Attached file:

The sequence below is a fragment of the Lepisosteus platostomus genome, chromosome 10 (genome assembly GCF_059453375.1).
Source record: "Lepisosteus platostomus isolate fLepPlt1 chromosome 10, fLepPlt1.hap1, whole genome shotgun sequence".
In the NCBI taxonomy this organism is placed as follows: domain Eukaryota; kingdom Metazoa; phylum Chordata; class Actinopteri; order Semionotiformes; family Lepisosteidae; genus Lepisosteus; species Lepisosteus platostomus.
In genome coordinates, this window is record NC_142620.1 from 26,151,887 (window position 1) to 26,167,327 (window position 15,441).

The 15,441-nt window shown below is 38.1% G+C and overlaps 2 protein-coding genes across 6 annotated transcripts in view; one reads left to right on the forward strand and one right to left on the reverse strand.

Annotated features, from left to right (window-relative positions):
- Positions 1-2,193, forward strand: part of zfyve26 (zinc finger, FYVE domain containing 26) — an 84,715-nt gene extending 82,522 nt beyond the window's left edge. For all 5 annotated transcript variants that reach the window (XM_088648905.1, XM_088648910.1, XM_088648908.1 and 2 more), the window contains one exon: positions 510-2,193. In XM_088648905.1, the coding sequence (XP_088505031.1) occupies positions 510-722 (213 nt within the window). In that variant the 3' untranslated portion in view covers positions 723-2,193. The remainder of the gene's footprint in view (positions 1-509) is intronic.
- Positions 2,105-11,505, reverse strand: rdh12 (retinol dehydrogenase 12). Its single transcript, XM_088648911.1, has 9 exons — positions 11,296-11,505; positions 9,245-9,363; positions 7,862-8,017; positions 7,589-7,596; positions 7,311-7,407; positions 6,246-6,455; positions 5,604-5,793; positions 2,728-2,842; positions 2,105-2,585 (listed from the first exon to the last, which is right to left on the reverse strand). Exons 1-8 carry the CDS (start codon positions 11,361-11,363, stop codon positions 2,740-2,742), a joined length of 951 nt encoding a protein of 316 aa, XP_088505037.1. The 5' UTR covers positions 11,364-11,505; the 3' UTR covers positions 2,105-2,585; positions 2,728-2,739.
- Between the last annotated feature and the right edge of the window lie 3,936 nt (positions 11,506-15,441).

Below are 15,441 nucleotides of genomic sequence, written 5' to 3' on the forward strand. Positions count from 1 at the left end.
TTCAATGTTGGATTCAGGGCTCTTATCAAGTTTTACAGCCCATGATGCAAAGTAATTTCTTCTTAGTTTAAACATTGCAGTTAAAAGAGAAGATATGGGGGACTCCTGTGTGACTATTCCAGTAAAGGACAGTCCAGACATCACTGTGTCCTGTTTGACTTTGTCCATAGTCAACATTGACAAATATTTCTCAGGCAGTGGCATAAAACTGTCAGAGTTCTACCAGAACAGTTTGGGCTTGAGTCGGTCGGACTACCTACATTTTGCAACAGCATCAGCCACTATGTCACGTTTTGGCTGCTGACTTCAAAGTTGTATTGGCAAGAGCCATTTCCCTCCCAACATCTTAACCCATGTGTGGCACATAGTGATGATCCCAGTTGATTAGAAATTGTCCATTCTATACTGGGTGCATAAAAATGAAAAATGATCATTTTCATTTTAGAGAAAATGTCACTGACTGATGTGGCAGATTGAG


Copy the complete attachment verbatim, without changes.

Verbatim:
The sequence below is a fragment of the Lepisosteus platostomus genome, chromosome 10 (genome assembly GCF_059453375.1).
Source record: "Lepisosteus platostomus isolate fLepPlt1 chromosome 10, fLepPlt1.hap1, whole genome shotgun sequence".
In the NCBI taxonomy this organism is placed as follows: domain Eukaryota; kingdom Metazoa; phylum Chordata; class Actinopteri; order Semionotiformes; family Lepisosteidae; genus Lepisosteus; species Lepisosteus platostomus.
In genome coordinates, this window is record NC_142620.1 from 26,151,887 (window position 1) to 26,167,327 (window position 15,441).

The 15,441-nt window shown below is 38.1% G+C and overlaps 2 protein-coding genes across 6 annotated transcripts in view; one reads left to right on the forward strand and one right to left on the reverse strand.

Annotated features, from left to right (window-relative positions):
- Positions 1-2,193, forward strand: part of zfyve26 (zinc finger, FYVE domain containing 26) — an 84,715-nt gene extending 82,522 nt beyond the window's left edge. For all 5 annotated transcript variants that reach the window (XM_088648905.1, XM_088648910.1, XM_088648908.1 and 2 more), the window contains one exon: positions 510-2,193. In XM_088648905.1, the coding sequence (XP_088505031.1) occupies positions 510-722 (213 nt within the window). In that variant the 3' untranslated portion in view covers positions 723-2,193. The remainder of the gene's footprint in view (positions 1-509) is intronic.
- Positions 2,105-11,505, reverse strand: rdh12 (retinol dehydrogenase 12). Its single transcript, XM_088648911.1, has 9 exons — positions 11,296-11,505; positions 9,245-9,363; positions 7,862-8,017; positions 7,589-7,596; positions 7,311-7,407; positions 6,246-6,455; positions 5,604-5,793; positions 2,728-2,842; positions 2,105-2,585 (listed from the first exon to the last, which is right to left on the reverse strand). Exons 1-8 carry the CDS (start codon positions 11,361-11,363, stop codon positions 2,740-2,742), a joined length of 951 nt encoding a protein of 316 aa, XP_088505037.1. The 5' UTR covers positions 11,364-11,505; the 3' UTR covers positions 2,105-2,585; positions 2,728-2,739.
- Between the last annotated feature and the right edge of the window lie 3,936 nt (positions 11,506-15,441).

Below are 15,441 nucleotides of genomic sequence, written 5' to 3' on the forward strand. Positions count from 1 at the left end.
TTCAATGTTGGATTCAGGGCTCTTATCAAGTTTTACAGCCCATGATGCAAAGTAATTTCTTCTTAGTTTAAACATTGCAGTTAAAAGAGAAGATATGGGGGACTCCTGTGTGACTATTCCAGTAAAGGACAGTCCAGACATCACTGTGTCCTGTTTGACTTTGTCCATAGTCAACATTGACAAATATTTCTCAGGCAGTGGCATAAAACTGTCAGAGTTCTACCAGAACAGTTTGGGCTTGAGTCGGTCGGACTACCTACATTTTGCAACAGCATCAGCCACTATGTCACGTTTTGGCTGCTGACTTCAAAGTTGTATTGGCAAGAGCCATTTCCCTCCCAACATCTTAACCCATGTGTGGCACATAGTGATGATCCCAGTTGATTAGAAATTGTCCATTCTATACTGGGTGCATAAAAATGAAAAATGATCATTTTCATTTTAGAGAAAATGTCACTGACTGATGTGGCAGATTGAG